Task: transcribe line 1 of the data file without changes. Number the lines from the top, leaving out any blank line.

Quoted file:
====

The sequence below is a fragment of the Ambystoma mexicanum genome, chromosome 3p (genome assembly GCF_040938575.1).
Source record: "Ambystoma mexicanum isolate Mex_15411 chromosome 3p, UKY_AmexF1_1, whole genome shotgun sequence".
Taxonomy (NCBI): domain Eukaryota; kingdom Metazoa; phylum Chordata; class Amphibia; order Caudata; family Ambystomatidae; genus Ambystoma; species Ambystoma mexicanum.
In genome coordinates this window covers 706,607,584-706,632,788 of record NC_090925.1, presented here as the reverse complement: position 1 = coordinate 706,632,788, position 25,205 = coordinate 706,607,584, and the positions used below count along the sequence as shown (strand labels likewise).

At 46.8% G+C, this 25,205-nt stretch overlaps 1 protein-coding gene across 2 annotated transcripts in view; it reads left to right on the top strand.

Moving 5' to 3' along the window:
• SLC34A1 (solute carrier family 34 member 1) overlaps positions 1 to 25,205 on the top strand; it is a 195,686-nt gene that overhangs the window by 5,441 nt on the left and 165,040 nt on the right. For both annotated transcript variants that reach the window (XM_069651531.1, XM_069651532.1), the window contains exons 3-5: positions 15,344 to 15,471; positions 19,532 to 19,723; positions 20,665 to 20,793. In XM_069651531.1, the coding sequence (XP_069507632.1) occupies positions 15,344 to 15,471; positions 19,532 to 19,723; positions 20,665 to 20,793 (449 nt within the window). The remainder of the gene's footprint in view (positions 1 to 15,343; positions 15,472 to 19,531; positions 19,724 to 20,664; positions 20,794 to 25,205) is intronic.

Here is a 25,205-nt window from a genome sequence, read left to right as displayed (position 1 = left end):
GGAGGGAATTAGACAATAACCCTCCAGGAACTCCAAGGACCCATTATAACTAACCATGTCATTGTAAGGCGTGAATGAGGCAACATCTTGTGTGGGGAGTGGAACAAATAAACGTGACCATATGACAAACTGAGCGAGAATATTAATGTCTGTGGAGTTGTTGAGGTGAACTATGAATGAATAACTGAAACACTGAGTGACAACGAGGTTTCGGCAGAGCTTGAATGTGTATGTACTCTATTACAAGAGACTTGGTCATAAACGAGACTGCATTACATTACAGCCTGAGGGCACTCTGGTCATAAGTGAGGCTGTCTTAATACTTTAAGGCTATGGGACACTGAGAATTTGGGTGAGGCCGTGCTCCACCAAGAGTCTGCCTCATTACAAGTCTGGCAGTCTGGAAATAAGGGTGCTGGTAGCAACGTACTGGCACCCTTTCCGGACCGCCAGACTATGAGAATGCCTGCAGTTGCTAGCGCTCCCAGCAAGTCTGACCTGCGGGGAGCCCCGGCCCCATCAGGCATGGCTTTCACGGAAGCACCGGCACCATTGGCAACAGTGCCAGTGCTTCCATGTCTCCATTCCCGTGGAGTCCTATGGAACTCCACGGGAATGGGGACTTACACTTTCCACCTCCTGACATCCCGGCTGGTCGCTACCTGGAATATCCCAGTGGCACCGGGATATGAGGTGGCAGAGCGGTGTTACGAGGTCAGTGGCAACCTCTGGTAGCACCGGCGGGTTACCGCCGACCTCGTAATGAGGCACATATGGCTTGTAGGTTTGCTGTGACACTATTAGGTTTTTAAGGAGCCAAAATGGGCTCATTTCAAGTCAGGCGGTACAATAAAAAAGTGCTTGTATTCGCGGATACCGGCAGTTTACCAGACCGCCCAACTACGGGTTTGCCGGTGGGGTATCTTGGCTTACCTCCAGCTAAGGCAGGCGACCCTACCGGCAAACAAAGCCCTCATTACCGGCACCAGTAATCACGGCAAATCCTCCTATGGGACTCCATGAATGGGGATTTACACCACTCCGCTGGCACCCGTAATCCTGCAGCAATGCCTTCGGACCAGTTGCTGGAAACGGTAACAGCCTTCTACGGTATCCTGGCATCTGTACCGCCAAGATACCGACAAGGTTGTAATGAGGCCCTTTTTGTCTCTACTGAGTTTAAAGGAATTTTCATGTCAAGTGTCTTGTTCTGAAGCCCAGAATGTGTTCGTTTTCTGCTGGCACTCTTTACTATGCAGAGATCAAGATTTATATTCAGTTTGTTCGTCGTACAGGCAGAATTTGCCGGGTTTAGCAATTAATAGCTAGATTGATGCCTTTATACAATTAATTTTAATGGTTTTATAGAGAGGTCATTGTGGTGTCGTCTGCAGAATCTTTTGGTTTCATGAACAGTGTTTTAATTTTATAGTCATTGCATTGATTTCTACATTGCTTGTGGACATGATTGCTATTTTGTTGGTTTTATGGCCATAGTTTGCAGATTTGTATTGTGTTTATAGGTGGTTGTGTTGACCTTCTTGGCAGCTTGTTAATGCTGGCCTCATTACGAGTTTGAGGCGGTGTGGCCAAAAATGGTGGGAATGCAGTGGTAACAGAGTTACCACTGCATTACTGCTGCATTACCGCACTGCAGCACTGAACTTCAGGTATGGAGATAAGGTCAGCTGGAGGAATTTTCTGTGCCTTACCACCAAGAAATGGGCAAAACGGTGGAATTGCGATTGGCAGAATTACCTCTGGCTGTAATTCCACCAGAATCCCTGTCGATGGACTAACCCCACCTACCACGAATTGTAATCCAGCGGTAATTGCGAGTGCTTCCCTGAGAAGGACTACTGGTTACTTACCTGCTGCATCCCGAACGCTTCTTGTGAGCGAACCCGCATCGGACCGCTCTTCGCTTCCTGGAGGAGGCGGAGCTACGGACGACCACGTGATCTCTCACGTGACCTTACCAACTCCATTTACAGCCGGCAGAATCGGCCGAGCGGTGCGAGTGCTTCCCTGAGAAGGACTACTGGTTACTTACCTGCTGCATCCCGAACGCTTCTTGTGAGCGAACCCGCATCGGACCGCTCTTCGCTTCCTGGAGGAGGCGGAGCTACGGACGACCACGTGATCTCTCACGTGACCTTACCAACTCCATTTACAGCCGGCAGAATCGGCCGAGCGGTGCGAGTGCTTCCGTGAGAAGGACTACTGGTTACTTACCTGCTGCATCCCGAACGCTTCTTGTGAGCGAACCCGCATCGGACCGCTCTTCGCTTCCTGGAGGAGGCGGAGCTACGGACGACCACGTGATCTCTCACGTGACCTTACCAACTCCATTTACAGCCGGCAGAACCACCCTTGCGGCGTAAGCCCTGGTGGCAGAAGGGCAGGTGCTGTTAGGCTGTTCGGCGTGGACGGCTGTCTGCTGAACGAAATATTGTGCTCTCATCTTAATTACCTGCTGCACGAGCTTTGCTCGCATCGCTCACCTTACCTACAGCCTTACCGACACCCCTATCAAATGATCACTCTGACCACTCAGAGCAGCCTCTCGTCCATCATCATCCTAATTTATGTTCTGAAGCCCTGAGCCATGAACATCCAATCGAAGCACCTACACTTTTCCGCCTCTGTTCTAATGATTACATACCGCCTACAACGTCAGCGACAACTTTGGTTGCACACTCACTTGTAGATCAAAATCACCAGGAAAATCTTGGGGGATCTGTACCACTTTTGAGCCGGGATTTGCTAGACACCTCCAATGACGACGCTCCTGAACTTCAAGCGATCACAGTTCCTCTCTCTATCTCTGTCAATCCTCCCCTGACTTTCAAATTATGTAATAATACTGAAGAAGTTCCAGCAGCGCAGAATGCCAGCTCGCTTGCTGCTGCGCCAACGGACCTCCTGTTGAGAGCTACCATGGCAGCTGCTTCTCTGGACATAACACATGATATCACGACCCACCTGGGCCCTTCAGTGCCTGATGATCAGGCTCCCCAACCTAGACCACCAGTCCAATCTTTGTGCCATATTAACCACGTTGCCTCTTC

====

The sequence below is a fragment of the Ambystoma mexicanum genome, chromosome 3p (genome assembly GCF_040938575.1).